In fact, both Chaisson's plan and the LFF plan seek to obliterate the district of state Sen. Rob Marionneaux, a term-limited Livonia Democrat who chairs the tax-writing Revenue and Fiscal Affairs Committee. But things aren't always as simple as they appear. For example, Marionneaux also sits on the Senate and Governmental Affairs Committee, which must first approve any redistricting effort in the upper chamber. Four other members of the Senate are likewise term-limited: Sens. Butch Gautreaux, D-Morgan City; Joe McPherson, D-Woodworth; Mike Michot, R-Lafayette; and Willie Mount, D-Lake Charles.
While the new LFF plan does little to change north Louisiana, it portends all kinds of drama for south Louisiana. It dilutes the power base long held by New Orleans by redistributing African-American districts away from the Crescent City (which may be inevitable on some level, given population shifts after Hurricane Katrina). And, at least on paper, the LFF plan makes it difficult for Democrats, particularly white Democrats, to win in most areas. When asked about the impact on his own party, Guillory just shrugs. "It very possibly does," he says. "But we in the black community need to decide who should truly represent us. There needs to be new relationships between African-Americans and the new powers that exist."
Who or what is the new power base? According to a statewide poll released last week by Louisiana State University's Public Policy Research Lab, approximately 58 percent of respondents identified themselves as "evangelical or born again." That segment of the electorate helped Gov. Bobby Jindal achieve his historic win in 2007 — and was a key element of former President George W. Bush's winning coalition.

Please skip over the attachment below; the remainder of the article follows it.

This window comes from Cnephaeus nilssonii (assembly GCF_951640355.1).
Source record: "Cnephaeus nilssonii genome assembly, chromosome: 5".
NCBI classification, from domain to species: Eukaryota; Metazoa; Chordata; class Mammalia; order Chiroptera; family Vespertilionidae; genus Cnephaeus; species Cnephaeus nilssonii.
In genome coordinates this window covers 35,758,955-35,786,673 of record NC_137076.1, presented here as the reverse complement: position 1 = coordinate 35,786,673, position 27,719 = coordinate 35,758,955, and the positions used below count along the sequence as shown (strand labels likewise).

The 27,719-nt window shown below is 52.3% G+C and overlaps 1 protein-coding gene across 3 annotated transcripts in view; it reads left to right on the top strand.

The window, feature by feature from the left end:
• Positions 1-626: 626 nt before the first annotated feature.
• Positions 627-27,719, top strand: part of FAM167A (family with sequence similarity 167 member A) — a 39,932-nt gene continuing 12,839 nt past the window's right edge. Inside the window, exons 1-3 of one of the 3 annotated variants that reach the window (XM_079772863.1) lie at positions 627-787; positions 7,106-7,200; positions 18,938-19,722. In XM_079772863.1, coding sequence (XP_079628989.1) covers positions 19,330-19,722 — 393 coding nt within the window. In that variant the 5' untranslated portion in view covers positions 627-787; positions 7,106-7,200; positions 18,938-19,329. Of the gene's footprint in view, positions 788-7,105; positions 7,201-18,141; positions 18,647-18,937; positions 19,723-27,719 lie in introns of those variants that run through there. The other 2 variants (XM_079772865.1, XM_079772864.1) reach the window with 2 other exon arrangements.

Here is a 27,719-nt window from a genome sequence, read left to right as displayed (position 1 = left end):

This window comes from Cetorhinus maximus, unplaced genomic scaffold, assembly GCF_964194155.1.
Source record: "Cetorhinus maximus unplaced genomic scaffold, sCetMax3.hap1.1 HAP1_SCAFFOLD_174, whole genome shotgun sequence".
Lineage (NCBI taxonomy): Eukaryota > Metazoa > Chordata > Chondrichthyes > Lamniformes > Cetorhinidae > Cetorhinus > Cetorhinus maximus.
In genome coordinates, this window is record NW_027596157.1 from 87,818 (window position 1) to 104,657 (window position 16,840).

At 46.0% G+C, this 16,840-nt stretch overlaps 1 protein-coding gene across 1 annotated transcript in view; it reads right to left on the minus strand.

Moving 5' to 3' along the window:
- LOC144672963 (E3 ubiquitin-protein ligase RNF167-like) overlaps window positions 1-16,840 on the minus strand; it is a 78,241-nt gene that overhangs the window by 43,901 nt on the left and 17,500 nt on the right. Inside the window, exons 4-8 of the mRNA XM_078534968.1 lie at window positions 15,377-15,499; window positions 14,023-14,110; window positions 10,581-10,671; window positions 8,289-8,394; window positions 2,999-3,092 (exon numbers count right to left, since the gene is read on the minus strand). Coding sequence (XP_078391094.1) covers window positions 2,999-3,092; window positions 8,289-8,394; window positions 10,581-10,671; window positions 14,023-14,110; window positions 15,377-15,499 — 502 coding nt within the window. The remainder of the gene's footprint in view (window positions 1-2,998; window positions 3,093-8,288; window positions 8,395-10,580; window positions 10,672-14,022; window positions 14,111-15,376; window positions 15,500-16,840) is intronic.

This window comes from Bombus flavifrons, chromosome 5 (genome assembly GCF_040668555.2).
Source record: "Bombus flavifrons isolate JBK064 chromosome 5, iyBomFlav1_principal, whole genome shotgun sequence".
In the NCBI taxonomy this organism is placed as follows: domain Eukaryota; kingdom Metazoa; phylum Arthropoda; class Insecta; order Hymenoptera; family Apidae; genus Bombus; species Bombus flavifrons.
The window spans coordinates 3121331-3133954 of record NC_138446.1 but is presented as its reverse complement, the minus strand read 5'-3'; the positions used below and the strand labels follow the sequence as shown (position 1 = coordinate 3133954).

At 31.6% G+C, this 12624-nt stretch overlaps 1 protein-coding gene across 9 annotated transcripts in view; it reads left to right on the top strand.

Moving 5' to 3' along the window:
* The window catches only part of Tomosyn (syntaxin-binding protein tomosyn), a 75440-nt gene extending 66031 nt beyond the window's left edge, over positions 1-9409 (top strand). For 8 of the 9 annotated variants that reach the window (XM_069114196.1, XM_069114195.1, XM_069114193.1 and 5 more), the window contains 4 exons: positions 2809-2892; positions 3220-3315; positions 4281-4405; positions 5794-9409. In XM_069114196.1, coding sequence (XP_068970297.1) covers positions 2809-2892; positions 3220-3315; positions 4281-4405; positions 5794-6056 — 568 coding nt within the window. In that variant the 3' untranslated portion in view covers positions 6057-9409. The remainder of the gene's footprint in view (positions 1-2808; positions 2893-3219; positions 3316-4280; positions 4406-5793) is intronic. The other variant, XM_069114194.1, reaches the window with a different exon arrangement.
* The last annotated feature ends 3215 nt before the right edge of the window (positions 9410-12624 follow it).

And what does this new power base want? For starters, the LFF plan reverses the political fault line along the eastern I-10/I-12 corridor. Right now, there are 10 Senate districts in metro New Orleans and seven in the region from Baton Rouge to Slidell. The LFF plan upends those counts, adding a new white district to Baton Rouge proper and another to New Orleans. In fact, LFF proposes its most significant changes in New Orleans. Instead of five minority districts for the city proper, the proposal calls for three minority districts and one white district.
Then again, while LFF's new map would pit state Sen. J.P. Morrell against new state Sen. Cynthia Willard-Lewis, both Dems, just about any plan with a chance of clearing the Senate would do likewise.
Elsewhere in south Louisiana, Terrebonne and Lafourche parishes would have their own Senate seats and Jefferson Parish would have a stronger hold on the area near southern St. Charles Parish, which is currently Chaisson's district and home base of support. There's obviously a lot of moving pieces to the LFF plan, and some of those with skin in the game are quite skeptical of the plan and its sponsors. "People like Mr. Guillory and the Family Forum, they have agendas," Chaisson says.
Guillory laughs at the suggestion, insisting he'll be a Democrat for life. Still, his agenda is no secret. "The rest of Louisiana can no longer be a junior partner to New Orleans in governing the state," he says. As for his own district, Guillory gets what he wants out of the LFF plan — more precincts in and around his St. Landry Parish base and enough black voters to keep his district in the "minority" column.
Mills acknowledges his plan reflects the LFF agenda, but he avers, "This plan has merit.
"There's a passivity in the Senate that's shocking to me," Mills adds. "We want more public input. That's why we're putting out this plan. And we admit too that this plan could change another 20 times. Nothing is set in stone."
On that last point they can all agree.
Jeremy Alford can be reached at email@example.com.